SFUSD mulls cutting buses

School buses will be cut by 57 percent during the next three years if a proposed cost-saving transportation policy is adopted by the San Francisco Unified School District.

The proposed changes include reducing service to roughly 900 children, reducing the district’s bus fleet to 25 and eliminating transportation for 950 students to after-school programs.

Buses would continue to provide service to students living in low test-score areas and bring them to language-immersion and K-8 schools. They would also still provide service to racially isolated schools to create diversity and bring students from high-density areas of The City to lower-density areas, district officials said.

Though cuts to specific bus routes and stops were not revealed Wednesday, Board of Education Commissioner Rachel Norton said she was not comfortable supporting a proposal that abandoned families who did not participate in the district’s after-school programs.

“I think we need to guarantee a spot for those students at an after-school program at their school if we’re taking away their transportation,” Norton said.

Betty Robinson-Harris, chair of the district’s child development committee, warned the SFUSD that cuts could potentially hurt parents in the Bayview district the most.

“I know parents of the Bayview community truly depend on transportation to get their children back and forth to school,” Robinson-Harris said. “Please keep in mind the social justice issues.”

District officials said the changes are long overdue, though. The current routes are a “hodgepodge” of destinations from student assignment policies and school requests beginning in the 1980s.

The district currently transports roughly 3,300 general-education elementary school children with 44 yellow buses on various routes. Special education is a separate operation and is required by law.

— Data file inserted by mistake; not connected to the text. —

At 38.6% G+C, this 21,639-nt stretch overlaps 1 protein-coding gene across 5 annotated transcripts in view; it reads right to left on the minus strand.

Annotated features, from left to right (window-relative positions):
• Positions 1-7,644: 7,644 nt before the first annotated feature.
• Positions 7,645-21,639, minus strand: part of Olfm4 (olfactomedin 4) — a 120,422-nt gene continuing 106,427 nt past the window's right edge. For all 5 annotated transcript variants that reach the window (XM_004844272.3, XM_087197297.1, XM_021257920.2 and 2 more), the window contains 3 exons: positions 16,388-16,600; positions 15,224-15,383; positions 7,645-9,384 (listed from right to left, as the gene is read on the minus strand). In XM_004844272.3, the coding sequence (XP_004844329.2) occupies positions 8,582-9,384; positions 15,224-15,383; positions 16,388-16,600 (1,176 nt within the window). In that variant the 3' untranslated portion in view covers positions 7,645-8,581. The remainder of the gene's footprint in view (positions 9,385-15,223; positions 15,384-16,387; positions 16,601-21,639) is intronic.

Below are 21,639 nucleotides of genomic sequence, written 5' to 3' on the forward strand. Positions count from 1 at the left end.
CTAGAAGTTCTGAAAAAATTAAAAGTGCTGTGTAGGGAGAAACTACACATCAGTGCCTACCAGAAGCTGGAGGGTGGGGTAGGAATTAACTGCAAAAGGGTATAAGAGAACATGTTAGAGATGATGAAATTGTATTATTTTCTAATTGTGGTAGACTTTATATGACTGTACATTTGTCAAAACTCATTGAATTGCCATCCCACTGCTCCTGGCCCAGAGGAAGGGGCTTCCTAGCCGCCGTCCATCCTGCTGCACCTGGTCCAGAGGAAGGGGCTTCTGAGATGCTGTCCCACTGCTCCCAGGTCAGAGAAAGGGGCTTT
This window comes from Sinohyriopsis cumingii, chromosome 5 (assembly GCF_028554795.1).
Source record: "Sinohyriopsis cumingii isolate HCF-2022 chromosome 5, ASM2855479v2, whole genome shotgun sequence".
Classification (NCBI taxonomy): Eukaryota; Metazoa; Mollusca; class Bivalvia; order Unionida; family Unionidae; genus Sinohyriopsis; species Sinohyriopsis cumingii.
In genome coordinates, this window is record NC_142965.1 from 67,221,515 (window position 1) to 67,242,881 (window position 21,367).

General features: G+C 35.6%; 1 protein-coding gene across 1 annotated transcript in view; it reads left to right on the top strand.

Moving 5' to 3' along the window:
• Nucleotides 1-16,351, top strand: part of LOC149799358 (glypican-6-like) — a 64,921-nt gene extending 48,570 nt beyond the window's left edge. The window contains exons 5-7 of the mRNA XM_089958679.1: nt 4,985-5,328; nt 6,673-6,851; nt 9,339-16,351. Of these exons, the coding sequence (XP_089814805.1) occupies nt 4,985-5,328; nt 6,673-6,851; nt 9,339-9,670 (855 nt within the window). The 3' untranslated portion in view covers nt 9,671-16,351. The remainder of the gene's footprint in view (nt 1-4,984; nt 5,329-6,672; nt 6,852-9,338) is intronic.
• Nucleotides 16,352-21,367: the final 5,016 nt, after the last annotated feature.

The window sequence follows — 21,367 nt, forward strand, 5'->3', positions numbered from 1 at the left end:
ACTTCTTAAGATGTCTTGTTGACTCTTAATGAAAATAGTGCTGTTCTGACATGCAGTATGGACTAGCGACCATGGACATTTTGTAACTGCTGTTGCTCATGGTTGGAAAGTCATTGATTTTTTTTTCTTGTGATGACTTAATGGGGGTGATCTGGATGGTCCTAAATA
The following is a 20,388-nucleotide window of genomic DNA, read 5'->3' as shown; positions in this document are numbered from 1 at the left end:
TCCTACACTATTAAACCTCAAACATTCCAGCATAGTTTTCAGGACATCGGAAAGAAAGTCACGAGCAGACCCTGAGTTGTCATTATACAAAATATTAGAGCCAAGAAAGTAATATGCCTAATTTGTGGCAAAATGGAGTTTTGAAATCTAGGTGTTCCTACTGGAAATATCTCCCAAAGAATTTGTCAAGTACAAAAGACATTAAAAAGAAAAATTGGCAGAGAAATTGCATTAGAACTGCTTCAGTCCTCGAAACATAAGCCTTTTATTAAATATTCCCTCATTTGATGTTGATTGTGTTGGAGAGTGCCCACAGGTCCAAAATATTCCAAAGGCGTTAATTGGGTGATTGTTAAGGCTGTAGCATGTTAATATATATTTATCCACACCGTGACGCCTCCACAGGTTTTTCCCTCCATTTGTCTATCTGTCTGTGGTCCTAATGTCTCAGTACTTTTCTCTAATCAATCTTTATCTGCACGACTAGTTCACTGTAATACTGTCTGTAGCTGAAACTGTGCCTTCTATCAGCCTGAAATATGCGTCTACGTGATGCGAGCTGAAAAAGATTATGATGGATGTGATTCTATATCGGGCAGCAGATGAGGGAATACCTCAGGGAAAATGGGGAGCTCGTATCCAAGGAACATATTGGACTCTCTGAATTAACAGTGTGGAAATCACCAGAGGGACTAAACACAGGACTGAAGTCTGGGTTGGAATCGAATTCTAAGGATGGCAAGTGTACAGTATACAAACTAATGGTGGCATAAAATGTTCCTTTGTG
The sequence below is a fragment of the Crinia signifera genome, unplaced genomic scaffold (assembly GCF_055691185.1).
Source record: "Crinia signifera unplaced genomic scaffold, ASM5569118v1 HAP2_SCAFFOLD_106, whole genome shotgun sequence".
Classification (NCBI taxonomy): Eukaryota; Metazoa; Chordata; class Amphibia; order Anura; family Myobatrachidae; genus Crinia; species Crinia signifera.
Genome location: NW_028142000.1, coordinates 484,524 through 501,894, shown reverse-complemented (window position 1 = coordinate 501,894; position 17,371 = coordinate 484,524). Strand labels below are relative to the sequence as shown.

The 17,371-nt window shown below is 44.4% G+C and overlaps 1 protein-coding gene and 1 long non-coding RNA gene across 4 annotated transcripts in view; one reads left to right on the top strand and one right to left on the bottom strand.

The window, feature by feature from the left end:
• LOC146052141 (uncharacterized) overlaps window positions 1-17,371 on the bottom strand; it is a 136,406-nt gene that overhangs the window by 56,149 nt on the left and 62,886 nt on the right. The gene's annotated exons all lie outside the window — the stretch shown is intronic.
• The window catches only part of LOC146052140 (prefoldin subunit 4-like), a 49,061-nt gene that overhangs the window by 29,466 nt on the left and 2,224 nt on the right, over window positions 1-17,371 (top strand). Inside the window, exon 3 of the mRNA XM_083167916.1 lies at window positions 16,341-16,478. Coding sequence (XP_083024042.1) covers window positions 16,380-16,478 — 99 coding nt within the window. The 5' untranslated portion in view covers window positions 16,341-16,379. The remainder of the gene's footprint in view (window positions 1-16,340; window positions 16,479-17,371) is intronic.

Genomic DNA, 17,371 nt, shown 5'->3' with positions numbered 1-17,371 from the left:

It costs the district roughly $100,000 to operate one bus, according to Assistant Superintendent Myong Leigh. The district spends roughly $6.3 million on general-education transportation. Changes would reflect the new student assignment system, adopted in March, and be phased in over the next three years.

“It’s not easy to make such sweeping changes,” said Orla O’Keeffe, SFUSD’s education policy analyst. “We will be looking at each stop, their implications and how they relate to our goals.”

Bay Area NewsLocalNEPTransittransportation

If you find our journalism valuable and relevant, please consider joining our Examiner membership program.
Find out more at www.sfexaminer.com/join/

Just Posted

<em>The San Francisco Peace Pagoda stands tall in between Japan Center East and West malls.</em>
 (Ida Mojadad/The Examiner)
Patrons return to the Japantown mall

‘We’re so happy—it’s really hard to make a profit’

Crab fisherman Skip Ward of Marysville casts his crab net out off a pier near Fort Point. (Craig Lee/Special to The	Examiner)
San Francisco came back to life, and we captured it all

Last spring, in the early days of the pandemic, the bestselling authors… Continue reading

Revelers at Madrone Art Bar in the early hours of June 15, 2021 (Courtesy Power Quevedo).
No social distancing at Motown-themed dance party

‘I don’t care how anyone feels, I just want to dance!’

Scenes from an SFO-bound BART train on Tuesday, June 15, 2021, the day California fully reopened for business after the COVID pandemic. (Al Saracevic/SF Examiner)
SF reopens: BART riders dreading the end of the pandemic

‘I’ve forgotten what it’s like to be packed like sardines’

High noon in Union Square: Ten Canyon High School (Anaheim, CA) graduates, Class of 2021, on a senior trip in San Francisco. They weren’t certain of City rules so they remained masked outdoors. Even though one of their personal vehicles was broken into while touring Golden Gate Park, they appreciated the beauty of San Francisco. (Catherine Bigelow/The Examiner)
Signs of life: From Union Square style to Portola soul

‘The return of this icon is thrilling’

Most Read